'I love both
UI student says
Gazette Online - Wednesday July 4, 2007
'We choose to be American'
IOWA CITY — Nestled amid Eastern Iowa’s farms is a house named for a
garden in Iran, some 6,000 miles away. At an Independence Day party Saturday, rural Johnson County’s Safa
Garden, an informal community center for local Iranian-Americans, was
filled with laughter and discussion, voices flowing easily from Farsi to
English and back again. Apple pie and watermelon rested comfortably alongside Persian dishes
like rice cooked with eggplant and pitas with yogurt and cucumber sauce.
The food celebrated American freedom while reaffirming Iranian culture.
party offered a snapshot of Eastern Iowa’s small, close-knit
Iranian community. Balancing dual identities, at once Iranian
and American, they defy media images of an Iran seen through its
hard-line Islamic government, led most prominently by Supreme
Leader Ayatollah Ali Khamenei and President Mahmoud Ahmadinejad.
Research by Mohammad Chaichian, a professor of sociology at Mount
Mercy College in Cedar Rapids, shows Iowa’s Iranians tend to fit a
certain mold. They are almost all financially well-off, and most are
highly educated, holding bachelor and graduate degrees at statistically
higher rates than white, African-American and Hispanic Iowans. They are
religiously diverse: Jewish, Christian, Muslim and atheist Iranians
‘‘We came here by choice, so we choose to be American,’’ said Dr. Siroos Shirazi, 67, of Iowa City, who is married to American-born Patti
Walden, 53. Yet it was Shirazi who in 1994 established Safa Garden, off Highway 1
north of Iowa City, as a gathering place for Iranians from across the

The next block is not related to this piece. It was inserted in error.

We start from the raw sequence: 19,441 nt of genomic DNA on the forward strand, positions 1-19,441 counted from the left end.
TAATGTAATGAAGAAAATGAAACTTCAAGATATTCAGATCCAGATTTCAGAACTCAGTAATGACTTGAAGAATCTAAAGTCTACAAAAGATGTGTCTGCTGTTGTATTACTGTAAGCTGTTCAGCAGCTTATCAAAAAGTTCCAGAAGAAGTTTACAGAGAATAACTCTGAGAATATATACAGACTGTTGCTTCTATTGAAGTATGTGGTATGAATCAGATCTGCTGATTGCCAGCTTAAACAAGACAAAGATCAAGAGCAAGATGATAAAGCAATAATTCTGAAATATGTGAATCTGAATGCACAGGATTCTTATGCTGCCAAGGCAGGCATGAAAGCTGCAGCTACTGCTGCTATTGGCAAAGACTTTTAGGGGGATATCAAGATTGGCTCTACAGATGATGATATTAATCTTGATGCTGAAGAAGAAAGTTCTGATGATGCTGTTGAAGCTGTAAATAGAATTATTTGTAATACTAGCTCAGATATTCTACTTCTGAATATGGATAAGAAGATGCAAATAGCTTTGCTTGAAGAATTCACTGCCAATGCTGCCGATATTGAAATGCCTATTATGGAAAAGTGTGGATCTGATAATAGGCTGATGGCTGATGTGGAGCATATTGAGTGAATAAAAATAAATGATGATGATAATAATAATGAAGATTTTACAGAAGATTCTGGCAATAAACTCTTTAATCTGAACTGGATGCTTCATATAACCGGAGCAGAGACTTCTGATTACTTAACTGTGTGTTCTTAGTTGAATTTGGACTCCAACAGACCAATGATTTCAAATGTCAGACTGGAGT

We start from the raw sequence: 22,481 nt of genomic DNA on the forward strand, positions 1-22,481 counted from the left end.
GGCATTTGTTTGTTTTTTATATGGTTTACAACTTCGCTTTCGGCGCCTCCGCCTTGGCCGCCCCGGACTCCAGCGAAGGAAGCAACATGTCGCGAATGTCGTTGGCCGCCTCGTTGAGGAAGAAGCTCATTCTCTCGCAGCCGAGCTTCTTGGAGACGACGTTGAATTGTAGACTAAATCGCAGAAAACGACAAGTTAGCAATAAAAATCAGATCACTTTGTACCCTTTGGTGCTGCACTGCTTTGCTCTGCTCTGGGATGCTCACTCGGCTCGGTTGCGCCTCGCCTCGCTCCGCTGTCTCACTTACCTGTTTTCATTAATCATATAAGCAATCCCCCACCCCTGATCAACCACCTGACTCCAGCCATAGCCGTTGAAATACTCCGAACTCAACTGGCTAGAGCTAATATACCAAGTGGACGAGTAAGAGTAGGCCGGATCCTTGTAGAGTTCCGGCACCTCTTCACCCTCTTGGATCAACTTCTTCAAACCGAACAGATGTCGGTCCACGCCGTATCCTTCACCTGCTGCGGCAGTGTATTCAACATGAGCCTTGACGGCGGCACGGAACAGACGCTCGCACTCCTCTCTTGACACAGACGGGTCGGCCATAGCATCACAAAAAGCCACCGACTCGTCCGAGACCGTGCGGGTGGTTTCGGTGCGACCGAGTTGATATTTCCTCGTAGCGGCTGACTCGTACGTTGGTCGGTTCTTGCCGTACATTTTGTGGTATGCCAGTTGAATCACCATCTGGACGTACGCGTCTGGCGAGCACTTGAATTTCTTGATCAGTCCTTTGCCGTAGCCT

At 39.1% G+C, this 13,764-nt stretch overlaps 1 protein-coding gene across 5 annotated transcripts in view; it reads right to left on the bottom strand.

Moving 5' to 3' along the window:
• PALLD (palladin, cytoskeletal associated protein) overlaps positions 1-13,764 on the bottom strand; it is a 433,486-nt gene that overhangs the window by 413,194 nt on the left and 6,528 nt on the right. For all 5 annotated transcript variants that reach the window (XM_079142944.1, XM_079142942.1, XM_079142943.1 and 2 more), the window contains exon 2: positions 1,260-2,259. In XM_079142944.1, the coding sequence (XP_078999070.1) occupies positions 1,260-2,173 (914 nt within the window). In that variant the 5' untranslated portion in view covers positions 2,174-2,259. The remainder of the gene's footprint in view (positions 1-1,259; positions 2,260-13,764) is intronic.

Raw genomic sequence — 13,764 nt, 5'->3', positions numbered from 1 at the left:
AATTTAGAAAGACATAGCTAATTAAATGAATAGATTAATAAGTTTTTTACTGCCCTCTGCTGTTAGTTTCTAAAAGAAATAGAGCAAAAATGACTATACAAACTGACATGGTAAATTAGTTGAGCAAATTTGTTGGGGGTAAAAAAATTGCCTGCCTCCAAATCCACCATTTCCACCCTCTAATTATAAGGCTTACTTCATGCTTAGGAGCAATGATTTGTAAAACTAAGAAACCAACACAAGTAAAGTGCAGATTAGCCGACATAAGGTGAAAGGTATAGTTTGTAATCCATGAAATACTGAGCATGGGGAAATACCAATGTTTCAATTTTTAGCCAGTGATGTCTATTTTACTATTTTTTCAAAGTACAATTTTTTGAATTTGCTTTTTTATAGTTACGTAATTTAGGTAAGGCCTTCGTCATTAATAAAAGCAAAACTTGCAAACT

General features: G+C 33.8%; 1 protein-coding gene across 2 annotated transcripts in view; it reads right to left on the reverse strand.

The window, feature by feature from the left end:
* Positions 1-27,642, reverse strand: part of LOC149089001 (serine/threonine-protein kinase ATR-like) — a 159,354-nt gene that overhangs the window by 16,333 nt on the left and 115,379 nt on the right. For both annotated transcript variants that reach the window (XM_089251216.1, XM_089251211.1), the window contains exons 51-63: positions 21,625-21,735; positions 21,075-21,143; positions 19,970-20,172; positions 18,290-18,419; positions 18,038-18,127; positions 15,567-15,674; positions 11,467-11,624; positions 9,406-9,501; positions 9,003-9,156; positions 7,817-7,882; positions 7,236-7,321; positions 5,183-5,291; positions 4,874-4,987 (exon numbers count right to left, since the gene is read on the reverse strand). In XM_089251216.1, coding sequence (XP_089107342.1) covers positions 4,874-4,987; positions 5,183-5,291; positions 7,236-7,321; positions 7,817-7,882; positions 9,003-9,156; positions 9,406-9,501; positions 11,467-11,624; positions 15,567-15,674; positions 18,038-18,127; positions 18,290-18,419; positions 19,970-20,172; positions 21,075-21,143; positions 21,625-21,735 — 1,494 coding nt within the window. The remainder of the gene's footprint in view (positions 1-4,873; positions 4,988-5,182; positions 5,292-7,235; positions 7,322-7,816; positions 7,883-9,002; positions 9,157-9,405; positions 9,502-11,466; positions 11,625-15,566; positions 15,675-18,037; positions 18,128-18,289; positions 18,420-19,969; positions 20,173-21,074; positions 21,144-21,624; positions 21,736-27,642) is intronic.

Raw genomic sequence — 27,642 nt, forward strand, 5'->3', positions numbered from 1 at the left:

state. They may have chosen to be American, but they are not
relinquishing their heritage. ‘‘It’s a balancing act,’’ said University of Iowa senior Yashar Vasef,
23, of Iowa City, head of the UI’s Persian Student Organization in the
2006-07 school year. He came to the United States 15 years ago when his family fled the
Iran-Iraq war. ‘‘I feel just as much Iranian as I do American, and I
love both countries.’’
Shirazi (left) and Dr. Ali Rezai, both of Iowa City, are the chief organizers of
the annual IranianAmerican Fourth of July celebration. This year, it was held at
Shirazi's Safa Garden in rural Solon. Since 1994, Safa Garden has served as
place where Iranians from around the state can gather.
The 2000 U.S. census reported 709 people of Iranian descent living in
Iowa, a small portion of the 338,000 Iranians and Iranian-Americans
across the country. Some Iranians, like Shirazi, came as students or academics before the
1979 revolution that brought the current Islamic government to power. Many more came after the revolution, unhappy with the political
situation at home. Still others, like Vasef, came during the Iran-Iraq
war in the 1980s.
With high levels of animosity between the Iranian and American
governments, immigration from Iran to the United States almost has
halted, Chaichian said. Iowa’s already small Iranian community is
shrinking as its children grow, graduate and, in many cases, move to
bigger cities. Without a fresh wave of immigrants, the Iranian community structure in
Iowa could disintegrate in as few as 10 to 15 years, Chaichian
The political discord raises another issue for Iranian-Americans: how
to balance an often fierce pride in their heritage with the realities of
a sometimes harsh political conflict between the governments of their
A solution for some has been to sidestep the issue by eschewing the
term Iranian and self-identifying as Persian, the ancient culture from
which many of Iran’s people spring.
‘‘My inner being is not with that country or that government,’’ said
Dr. Ali Rezai, 65, of Iowa City. ‘‘I don’t even recognize that country; it has changed. My inner life
is with the culture I have brought with me.’’
Rezai is a de facto leader of Iowa City’s Iranian Cultural
Association, which, like the Persian Student Organization is meant to
avoid politics and focus only on Persian culture. When gathering for holidays like the Independence Day party or Norooz,
the Iranian New Year held in March, political discussions are for the
most part left at home.
‘‘I’m an American. Where I stand and voice my opinion — it is all in
America and directed toward American causes,’’ Rezai said.
‘‘But in my inner life, inside my heart — that is different. All that
culture, music, poetry; it’s a baggage I carry around inside me.
‘‘That’s what keeps me alive. My own inner heart is Iranian.’’
Contact the writer: (319) 339-3162 or